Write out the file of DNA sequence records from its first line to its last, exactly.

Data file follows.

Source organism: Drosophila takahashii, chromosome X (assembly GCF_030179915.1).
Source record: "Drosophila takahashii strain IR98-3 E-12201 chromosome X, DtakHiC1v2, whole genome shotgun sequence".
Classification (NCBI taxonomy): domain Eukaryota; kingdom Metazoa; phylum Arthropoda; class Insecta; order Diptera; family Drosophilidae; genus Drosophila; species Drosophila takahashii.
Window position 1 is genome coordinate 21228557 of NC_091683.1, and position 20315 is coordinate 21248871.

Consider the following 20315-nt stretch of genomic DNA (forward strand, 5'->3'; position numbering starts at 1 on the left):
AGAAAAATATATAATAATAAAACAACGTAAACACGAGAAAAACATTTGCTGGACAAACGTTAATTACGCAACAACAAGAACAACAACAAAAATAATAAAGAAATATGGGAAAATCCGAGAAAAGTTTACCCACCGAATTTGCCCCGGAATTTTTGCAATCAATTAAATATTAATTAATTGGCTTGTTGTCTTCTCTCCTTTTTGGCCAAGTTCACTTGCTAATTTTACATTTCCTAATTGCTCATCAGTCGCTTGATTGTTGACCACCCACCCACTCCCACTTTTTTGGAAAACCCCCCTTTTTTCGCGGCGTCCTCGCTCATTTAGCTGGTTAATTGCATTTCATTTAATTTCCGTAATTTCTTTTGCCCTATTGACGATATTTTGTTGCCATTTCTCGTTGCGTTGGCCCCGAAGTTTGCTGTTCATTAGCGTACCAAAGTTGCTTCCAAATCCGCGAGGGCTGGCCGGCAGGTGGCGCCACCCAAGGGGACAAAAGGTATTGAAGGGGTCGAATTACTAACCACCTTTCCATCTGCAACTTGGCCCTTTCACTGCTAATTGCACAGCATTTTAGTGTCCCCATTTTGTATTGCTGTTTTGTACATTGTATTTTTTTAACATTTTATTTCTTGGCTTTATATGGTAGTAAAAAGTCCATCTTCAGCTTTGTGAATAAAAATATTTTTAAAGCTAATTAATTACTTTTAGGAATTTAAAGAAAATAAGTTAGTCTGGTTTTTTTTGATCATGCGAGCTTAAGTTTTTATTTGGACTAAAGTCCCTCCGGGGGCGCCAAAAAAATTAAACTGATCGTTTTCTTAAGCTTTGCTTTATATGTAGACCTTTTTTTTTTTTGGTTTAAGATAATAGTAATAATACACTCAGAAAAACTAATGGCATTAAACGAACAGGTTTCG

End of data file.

Source organism: Drosophila takahashii, chromosome X (assembly GCF_030179915.1).
Source record: "Drosophila takahashii strain IR98-3 E-12201 chromosome X, DtakHiC1v2, whole genome shotgun sequence".
Classification (NCBI taxonomy): domain Eukaryota; kingdom Metazoa; phylum Arthropoda; class Insecta; order Diptera; family Drosophilidae; genus Drosophila; species Drosophila takahashii.
Window position 1 is genome coordinate 21228557 of NC_091683.1, and position 20315 is coordinate 21248871.

Consider the following 20315-nt stretch of genomic DNA (forward strand, 5'->3'; position numbering starts at 1 on the left):
AGAAAAATATATAATAATAAAACAACGTAAACACGAGAAAAACATTTGCTGGACAAACGTTAATTACGCAACAACAAGAACAACAACAAAAATAATAAAGAAATATGGGAAAATCCGAGAAAAGTTTACCCACCGAATTTGCCCCGGAATTTTTGCAATCAATTAAATATTAATTAATTGGCTTGTTGTCTTCTCTCCTTTTTGGCCAAGTTCACTTGCTAATTTTACATTTCCTAATTGCTCATCAGTCGCTTGATTGTTGACCACCCACCCACTCCCACTTTTTTGGAAAACCCCCCTTTTTTCGCGGCGTCCTCGCTCATTTAGCTGGTTAATTGCATTTCATTTAATTTCCGTAATTTCTTTTGCCCTATTGACGATATTTTGTTGCCATTTCTCGTTGCGTTGGCCCCGAAGTTTGCTGTTCATTAGCGTACCAAAGTTGCTTCCAAATCCGCGAGGGCTGGCCGGCAGGTGGCGCCACCCAAGGGGACAAAAGGTATTGAAGGGGTCGAATTACTAACCACCTTTCCATCTGCAACTTGGCCCTTTCACTGCTAATTGCACAGCATTTTAGTGTCCCCATTTTGTATTGCTGTTTTGTACATTGTATTTTTTTAACATTTTATTTCTTGGCTTTATATGGTAGTAAAAAGTCCATCTTCAGCTTTGTGAATAAAAATATTTTTAAAGCTAATTAATTACTTTTAGGAATTTAAAGAAAATAAGTTAGTCTGGTTTTTTTTGATCATGCGAGCTTAAGTTTTTATTTGGACTAAAGTCCCTCCGGGGGCGCCAAAAAAATTAAACTGATCGTTTTCTTAAGCTTTGCTTTATATGTAGACCTTTTTTTTTTTTGGTTTAAGATAATAGTAATAATACACTCAGAAAAACTAATGGCATTAAACGAACAGGTTTCG